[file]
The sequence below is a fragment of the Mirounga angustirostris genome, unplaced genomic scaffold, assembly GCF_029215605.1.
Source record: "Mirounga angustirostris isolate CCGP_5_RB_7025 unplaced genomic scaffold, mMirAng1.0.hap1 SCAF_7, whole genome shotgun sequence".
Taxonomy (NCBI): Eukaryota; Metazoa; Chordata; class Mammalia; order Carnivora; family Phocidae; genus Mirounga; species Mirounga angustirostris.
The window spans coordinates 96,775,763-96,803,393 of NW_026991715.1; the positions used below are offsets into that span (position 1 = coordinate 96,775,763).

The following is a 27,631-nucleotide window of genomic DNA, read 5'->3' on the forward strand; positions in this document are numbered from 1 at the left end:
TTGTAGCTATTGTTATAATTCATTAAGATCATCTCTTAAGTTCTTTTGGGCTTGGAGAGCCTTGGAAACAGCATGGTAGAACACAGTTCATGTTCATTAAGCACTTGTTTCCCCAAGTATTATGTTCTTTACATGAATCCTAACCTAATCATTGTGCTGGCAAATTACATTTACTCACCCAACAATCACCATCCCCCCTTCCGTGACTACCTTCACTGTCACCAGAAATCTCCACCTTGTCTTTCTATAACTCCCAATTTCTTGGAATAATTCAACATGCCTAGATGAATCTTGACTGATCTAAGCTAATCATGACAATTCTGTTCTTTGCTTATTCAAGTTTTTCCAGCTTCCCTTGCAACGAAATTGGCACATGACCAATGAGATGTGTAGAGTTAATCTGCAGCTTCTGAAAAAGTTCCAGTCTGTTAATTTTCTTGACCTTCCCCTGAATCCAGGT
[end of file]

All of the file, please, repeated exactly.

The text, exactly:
The sequence below is a fragment of the Mirounga angustirostris genome, unplaced genomic scaffold, assembly GCF_029215605.1.
Source record: "Mirounga angustirostris isolate CCGP_5_RB_7025 unplaced genomic scaffold, mMirAng1.0.hap1 SCAF_7, whole genome shotgun sequence".
Taxonomy (NCBI): Eukaryota; Metazoa; Chordata; class Mammalia; order Carnivora; family Phocidae; genus Mirounga; species Mirounga angustirostris.
The window spans coordinates 96,775,763-96,803,393 of NW_026991715.1; the positions used below are offsets into that span (position 1 = coordinate 96,775,763).

The following is a 27,631-nucleotide window of genomic DNA, read 5'->3' on the forward strand; positions in this document are numbered from 1 at the left end:
TTGTAGCTATTGTTATAATTCATTAAGATCATCTCTTAAGTTCTTTTGGGCTTGGAGAGCCTTGGAAACAGCATGGTAGAACACAGTTCATGTTCATTAAGCACTTGTTTCCCCAAGTATTATGTTCTTTACATGAATCCTAACCTAATCATTGTGCTGGCAAATTACATTTACTCACCCAACAATCACCATCCCCCCTTCCGTGACTACCTTCACTGTCACCAGAAATCTCCACCTTGTCTTTCTATAACTCCCAATTTCTTGGAATAATTCAACATGCCTAGATGAATCTTGACTGATCTAAGCTAATCATGACAATTCTGTTCTTTGCTTATTCAAGTTTTTCCAGCTTCCCTTGCAACGAAATTGGCACATGACCAATGAGATGTGTAGAGTTAATCTGCAGCTTCTGAAAAAGTTCCAGTCTGTTAATTTTCTTGACCTTCCCCTGAATCCAGGT